May Artist of the Month

  • By admin
  • 9 May, 2015
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This month’s artist is:

Erik Halvorson

I am an Artist and an Educator working primarily with glass. I work with many glass making techniques, including, cast glass, blown glass, kiln worked glass and illumination (neon). I am not limited to glass and often incorporate other materials into a piece such as stone, steel, bronze, Iron or clay.

I am a Wisconsin transplant who first formed his creative voice rummaging through the shelves and products in my fathers Variety store (then getting in big trouble). This was my introduction to a multitude of materials and possibilities, exploration to various worlds through merchandising. It would be many years later that this conglomeration of explorations are realized in a way to directly influence the way I use visual elements.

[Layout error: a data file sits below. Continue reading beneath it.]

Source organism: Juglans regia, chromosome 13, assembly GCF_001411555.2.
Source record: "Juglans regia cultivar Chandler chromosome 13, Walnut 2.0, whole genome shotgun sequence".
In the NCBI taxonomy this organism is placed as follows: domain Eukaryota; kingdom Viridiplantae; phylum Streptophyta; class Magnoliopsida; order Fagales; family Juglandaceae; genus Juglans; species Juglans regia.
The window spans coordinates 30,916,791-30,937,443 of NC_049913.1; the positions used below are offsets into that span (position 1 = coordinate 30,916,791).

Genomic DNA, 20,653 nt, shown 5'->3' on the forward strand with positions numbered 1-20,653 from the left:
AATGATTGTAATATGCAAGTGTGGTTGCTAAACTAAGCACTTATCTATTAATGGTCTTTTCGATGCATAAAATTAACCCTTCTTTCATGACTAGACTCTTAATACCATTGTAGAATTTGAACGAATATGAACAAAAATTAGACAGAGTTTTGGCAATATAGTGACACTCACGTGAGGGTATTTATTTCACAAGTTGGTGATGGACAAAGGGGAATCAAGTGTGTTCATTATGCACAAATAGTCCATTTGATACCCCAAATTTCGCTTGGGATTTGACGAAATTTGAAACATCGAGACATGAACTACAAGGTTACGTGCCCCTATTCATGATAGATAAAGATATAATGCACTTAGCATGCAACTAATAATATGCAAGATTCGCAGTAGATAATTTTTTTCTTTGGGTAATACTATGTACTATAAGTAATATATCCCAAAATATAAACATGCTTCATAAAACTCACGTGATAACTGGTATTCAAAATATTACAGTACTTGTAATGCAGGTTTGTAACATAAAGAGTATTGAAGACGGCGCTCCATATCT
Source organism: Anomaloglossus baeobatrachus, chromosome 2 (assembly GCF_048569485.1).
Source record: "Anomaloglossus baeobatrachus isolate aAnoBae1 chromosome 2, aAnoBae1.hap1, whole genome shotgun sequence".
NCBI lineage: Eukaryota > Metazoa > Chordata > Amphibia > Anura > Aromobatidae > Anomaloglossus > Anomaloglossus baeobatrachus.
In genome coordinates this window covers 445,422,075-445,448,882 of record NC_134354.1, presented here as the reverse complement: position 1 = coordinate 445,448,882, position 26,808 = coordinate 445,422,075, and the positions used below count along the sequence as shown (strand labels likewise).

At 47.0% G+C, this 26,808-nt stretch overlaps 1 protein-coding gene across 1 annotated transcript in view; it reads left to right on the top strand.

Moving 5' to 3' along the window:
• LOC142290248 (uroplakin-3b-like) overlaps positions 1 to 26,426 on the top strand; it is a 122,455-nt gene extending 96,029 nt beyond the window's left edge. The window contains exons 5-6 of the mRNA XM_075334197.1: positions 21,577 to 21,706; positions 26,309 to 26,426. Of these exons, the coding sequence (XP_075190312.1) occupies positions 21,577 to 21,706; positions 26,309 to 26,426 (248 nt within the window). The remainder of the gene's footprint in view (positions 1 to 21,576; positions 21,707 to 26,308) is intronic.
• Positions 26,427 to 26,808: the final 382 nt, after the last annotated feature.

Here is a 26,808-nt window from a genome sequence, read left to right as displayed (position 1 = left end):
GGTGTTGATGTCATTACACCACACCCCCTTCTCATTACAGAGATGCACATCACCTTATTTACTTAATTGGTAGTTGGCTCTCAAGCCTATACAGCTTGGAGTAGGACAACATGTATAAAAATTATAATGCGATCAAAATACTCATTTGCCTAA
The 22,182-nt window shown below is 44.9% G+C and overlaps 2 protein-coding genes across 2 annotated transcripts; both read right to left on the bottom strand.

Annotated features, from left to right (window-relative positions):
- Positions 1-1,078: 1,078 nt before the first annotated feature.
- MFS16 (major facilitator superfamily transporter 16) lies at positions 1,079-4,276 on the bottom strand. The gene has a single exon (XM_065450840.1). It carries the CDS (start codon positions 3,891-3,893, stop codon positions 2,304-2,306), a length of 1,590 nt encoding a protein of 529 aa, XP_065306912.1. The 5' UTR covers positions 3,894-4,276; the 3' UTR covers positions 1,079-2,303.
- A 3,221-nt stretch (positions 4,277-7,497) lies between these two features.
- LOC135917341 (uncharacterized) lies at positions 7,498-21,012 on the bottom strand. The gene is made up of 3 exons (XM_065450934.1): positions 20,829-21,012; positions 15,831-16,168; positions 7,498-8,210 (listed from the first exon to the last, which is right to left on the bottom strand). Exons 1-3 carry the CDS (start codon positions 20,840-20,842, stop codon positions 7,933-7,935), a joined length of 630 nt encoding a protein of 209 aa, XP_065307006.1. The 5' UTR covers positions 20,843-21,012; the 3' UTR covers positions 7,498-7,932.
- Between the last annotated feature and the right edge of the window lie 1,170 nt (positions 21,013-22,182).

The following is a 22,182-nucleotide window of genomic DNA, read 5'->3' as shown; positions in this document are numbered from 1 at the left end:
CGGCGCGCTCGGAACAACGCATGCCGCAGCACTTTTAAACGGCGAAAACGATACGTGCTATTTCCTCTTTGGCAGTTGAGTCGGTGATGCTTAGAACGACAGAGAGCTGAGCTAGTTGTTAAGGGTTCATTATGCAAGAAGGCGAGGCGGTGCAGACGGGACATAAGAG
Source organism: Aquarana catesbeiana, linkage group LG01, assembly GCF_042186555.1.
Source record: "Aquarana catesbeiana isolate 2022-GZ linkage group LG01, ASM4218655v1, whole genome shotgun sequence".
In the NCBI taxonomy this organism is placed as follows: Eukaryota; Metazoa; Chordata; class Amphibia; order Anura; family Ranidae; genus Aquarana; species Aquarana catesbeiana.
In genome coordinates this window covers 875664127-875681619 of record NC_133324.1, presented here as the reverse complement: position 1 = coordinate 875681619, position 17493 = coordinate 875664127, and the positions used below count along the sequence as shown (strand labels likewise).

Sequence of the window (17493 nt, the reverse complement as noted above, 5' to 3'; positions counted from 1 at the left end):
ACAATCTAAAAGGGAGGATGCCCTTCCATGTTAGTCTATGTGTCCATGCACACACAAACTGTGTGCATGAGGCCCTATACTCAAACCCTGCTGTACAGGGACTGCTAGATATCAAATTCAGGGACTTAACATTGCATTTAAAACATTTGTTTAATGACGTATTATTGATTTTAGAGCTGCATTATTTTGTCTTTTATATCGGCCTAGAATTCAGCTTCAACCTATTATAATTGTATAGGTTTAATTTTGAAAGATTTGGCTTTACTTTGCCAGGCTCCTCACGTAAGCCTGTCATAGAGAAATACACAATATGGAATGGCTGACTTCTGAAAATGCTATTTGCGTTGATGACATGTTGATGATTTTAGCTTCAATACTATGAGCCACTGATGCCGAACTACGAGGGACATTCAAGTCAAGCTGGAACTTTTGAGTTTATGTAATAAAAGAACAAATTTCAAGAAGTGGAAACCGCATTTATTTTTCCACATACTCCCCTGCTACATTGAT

My path to art making came the way of a Plant Science Major at the University of Wisconsin River Falls, then one day finding my way into the Hot glass studio, part of the Department of Art (it was all over – my major changed). Later a stint at the Royal College of Art , London England , A Scholarship to the Taipei Normal University, Taipei Taiwan, A Fellowship at the Creative Glass Center of America, in Millville NJ before attending Alfred University, at Alfred NY where I received an MFA with an emphasis in Glass/ Sculpture

I teach glassblowing at Hartwick College and continue to explore multitudes of materials trying to figure out how all this can fit together to make visual sense.

When I make glass I begin to work, not with the substance of glass taken for granted as we use it day by day, but with the potential contained within it. To emphasize this phenomenon; I contrast the processes of glass, which is itself a contrast in states of being. Liquid and fluid when it is hot, it remains liquid when it has cooled and has achieved the illusion of static form. Light, color, and form come together in the work, in the final, fluid stasis of cold glass. I design forms (vases) relating to the natural world, to nature. The light (life) within the glass is celebrated. Technique and shape create utilitarian form, but light gives it life.

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